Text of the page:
Both sessions also will be offered to employees of COE member companies via live webcast, hosted and run by Mills James. Registration for webcast and in-person attendance – expected to reach capacity – will open the week of Aug. 7. Read more about both speakers on our website.
The event comes a full quarter-century after the founding of COE, which started in 1992 at the Center for Excellence in Manufacturing Management. Once narrowly focused on the application of lean in the manufacturing sector – and touting only four members – the center has grown along with the field of operational excellence to encompass the notion that process improvement principles are intrinsic to competitive edge for any industry.
Today, COE has a roster of nearly 40 member companies and engages with thousands of operations leaders across the country in the shared pursuit of building better processes in a culture of continuous learning.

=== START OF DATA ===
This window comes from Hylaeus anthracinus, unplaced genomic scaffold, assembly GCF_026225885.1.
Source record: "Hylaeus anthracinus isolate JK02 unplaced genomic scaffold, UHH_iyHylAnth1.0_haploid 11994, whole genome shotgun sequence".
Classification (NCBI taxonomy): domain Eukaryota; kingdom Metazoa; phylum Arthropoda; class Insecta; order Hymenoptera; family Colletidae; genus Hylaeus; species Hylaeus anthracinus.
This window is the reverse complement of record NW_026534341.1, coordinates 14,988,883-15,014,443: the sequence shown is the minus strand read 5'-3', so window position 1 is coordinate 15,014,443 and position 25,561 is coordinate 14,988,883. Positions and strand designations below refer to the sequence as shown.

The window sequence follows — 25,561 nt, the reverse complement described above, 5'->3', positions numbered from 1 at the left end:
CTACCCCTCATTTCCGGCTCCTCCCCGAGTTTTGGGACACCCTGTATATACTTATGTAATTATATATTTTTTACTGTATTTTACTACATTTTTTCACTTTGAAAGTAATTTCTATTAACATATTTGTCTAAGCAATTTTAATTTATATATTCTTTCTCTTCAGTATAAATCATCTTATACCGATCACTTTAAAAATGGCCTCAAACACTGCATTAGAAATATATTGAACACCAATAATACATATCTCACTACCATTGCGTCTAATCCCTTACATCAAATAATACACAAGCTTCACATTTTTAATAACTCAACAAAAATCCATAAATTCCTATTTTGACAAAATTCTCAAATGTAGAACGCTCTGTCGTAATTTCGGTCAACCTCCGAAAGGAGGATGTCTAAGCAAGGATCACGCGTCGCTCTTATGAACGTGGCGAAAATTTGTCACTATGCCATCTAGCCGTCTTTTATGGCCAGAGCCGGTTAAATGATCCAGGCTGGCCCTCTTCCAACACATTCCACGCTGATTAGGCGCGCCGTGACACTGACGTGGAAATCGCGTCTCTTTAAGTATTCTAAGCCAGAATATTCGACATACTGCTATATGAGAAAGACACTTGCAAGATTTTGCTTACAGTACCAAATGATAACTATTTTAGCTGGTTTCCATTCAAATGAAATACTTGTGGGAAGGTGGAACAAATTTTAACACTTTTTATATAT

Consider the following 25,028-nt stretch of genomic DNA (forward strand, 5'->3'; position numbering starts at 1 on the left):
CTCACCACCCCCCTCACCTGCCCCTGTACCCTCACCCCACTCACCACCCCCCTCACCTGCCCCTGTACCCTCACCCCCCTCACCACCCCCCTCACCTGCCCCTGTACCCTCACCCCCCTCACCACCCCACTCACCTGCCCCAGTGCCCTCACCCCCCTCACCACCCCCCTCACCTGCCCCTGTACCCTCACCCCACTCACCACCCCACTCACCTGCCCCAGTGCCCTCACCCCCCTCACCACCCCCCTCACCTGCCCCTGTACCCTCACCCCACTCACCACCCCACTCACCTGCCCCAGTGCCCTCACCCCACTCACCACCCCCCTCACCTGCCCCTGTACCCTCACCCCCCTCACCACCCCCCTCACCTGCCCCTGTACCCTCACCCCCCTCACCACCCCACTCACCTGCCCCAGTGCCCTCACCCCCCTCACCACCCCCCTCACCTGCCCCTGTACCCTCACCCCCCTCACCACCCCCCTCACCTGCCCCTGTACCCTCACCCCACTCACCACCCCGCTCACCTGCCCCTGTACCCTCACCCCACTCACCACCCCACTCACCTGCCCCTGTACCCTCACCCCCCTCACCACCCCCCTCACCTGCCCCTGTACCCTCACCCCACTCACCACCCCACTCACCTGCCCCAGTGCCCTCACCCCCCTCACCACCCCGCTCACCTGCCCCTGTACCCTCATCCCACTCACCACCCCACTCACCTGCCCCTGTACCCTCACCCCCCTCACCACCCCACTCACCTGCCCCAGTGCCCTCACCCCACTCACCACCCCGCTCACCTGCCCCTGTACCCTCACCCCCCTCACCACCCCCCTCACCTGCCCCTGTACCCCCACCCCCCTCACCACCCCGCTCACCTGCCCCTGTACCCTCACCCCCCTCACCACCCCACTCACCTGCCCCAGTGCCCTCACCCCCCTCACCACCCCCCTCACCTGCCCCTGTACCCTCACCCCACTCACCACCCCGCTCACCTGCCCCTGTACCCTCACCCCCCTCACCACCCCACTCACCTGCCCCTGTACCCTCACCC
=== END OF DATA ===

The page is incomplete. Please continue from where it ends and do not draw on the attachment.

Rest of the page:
Fisher College of Business’ research and business partnership centers might be individually focused on an eclectic range of themes, but finding common ground is easy when it comes to today’s toughest business challenges.
A group of four Fisher centers teamed up this summer to tackle two of the biggest challenges companies face today: growing and developing talent, and unlocking the power of data and digital disruption. Nearly 150 members and guests of the Center for Innovation and Entrepreneurship, Center for Operational Excellence, National Center for the Middle Market and The Risk Institute gathered in July for a deep dive into winning the “talent war,” with the disruption-focused follow-up set for Wednesday, August 16.